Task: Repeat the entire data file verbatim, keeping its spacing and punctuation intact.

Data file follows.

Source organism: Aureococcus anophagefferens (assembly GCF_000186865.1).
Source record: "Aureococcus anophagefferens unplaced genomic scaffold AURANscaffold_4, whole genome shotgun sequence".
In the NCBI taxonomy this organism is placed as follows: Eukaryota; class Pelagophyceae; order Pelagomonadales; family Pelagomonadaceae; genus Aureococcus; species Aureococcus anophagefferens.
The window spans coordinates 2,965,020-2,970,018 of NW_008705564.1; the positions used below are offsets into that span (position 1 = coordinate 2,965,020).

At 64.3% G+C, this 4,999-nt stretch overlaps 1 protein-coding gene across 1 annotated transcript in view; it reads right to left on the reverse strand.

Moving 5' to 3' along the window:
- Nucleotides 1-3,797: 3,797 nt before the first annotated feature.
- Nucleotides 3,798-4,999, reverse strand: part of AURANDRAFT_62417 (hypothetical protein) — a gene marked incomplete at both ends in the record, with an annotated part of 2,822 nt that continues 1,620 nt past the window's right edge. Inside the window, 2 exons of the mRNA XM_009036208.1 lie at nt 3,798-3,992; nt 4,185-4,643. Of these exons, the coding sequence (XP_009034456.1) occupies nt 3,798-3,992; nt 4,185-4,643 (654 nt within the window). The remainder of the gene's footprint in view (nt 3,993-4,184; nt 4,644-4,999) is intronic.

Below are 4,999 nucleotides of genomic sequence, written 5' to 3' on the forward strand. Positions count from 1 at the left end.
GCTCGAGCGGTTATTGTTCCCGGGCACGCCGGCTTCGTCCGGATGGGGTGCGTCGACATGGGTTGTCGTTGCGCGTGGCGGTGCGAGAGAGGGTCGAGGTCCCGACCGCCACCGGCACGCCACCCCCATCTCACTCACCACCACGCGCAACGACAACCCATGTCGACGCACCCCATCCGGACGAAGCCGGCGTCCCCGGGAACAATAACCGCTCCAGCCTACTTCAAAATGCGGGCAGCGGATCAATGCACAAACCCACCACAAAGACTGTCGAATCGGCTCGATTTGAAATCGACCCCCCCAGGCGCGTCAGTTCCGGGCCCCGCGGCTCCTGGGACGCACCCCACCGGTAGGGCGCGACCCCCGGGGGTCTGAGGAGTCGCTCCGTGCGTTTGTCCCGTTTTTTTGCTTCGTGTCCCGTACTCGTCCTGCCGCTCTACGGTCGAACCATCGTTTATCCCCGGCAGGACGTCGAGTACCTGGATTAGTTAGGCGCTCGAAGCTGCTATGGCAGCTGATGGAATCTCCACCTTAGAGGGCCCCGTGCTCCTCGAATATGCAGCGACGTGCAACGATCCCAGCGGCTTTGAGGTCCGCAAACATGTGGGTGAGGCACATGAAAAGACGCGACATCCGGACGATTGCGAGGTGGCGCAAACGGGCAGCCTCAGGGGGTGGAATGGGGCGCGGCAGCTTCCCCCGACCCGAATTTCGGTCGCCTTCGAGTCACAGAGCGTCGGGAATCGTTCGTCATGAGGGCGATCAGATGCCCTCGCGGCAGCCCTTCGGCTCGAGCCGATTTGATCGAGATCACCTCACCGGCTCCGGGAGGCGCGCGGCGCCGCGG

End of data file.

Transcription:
Source organism: Aureococcus anophagefferens (assembly GCF_000186865.1).
Source record: "Aureococcus anophagefferens unplaced genomic scaffold AURANscaffold_4, whole genome shotgun sequence".
In the NCBI taxonomy this organism is placed as follows: Eukaryota; class Pelagophyceae; order Pelagomonadales; family Pelagomonadaceae; genus Aureococcus; species Aureococcus anophagefferens.
The window spans coordinates 2,965,020-2,970,018 of NW_008705564.1; the positions used below are offsets into that span (position 1 = coordinate 2,965,020).

At 64.3% G+C, this 4,999-nt stretch overlaps 1 protein-coding gene across 1 annotated transcript in view; it reads right to left on the reverse strand.

Moving 5' to 3' along the window:
- Nucleotides 1-3,797: 3,797 nt before the first annotated feature.
- Nucleotides 3,798-4,999, reverse strand: part of AURANDRAFT_62417 (hypothetical protein) — a gene marked incomplete at both ends in the record, with an annotated part of 2,822 nt that continues 1,620 nt past the window's right edge. Inside the window, 2 exons of the mRNA XM_009036208.1 lie at nt 3,798-3,992; nt 4,185-4,643. Of these exons, the coding sequence (XP_009034456.1) occupies nt 3,798-3,992; nt 4,185-4,643 (654 nt within the window). The remainder of the gene's footprint in view (nt 3,993-4,184; nt 4,644-4,999) is intronic.

Below are 4,999 nucleotides of genomic sequence, written 5' to 3' on the forward strand. Positions count from 1 at the left end.
GCTCGAGCGGTTATTGTTCCCGGGCACGCCGGCTTCGTCCGGATGGGGTGCGTCGACATGGGTTGTCGTTGCGCGTGGCGGTGCGAGAGAGGGTCGAGGTCCCGACCGCCACCGGCACGCCACCCCCATCTCACTCACCACCACGCGCAACGACAACCCATGTCGACGCACCCCATCCGGACGAAGCCGGCGTCCCCGGGAACAATAACCGCTCCAGCCTACTTCAAAATGCGGGCAGCGGATCAATGCACAAACCCACCACAAAGACTGTCGAATCGGCTCGATTTGAAATCGACCCCCCCAGGCGCGTCAGTTCCGGGCCCCGCGGCTCCTGGGACGCACCCCACCGGTAGGGCGCGACCCCCGGGGGTCTGAGGAGTCGCTCCGTGCGTTTGTCCCGTTTTTTTGCTTCGTGTCCCGTACTCGTCCTGCCGCTCTACGGTCGAACCATCGTTTATCCCCGGCAGGACGTCGAGTACCTGGATTAGTTAGGCGCTCGAAGCTGCTATGGCAGCTGATGGAATCTCCACCTTAGAGGGCCCCGTGCTCCTCGAATATGCAGCGACGTGCAACGATCCCAGCGGCTTTGAGGTCCGCAAACATGTGGGTGAGGCACATGAAAAGACGCGACATCCGGACGATTGCGAGGTGGCGCAAACGGGCAGCCTCAGGGGGTGGAATGGGGCGCGGCAGCTTCCCCCGACCCGAATTTCGGTCGCCTTCGAGTCACAGAGCGTCGGGAATCGTTCGTCATGAGGGCGATCAGATGCCCTCGCGGCAGCCCTTCGGCTCGAGCCGATTTGATCGAGATCACCTCACCGGCTCCGGGAGGCGCGCGGCGCCGCGG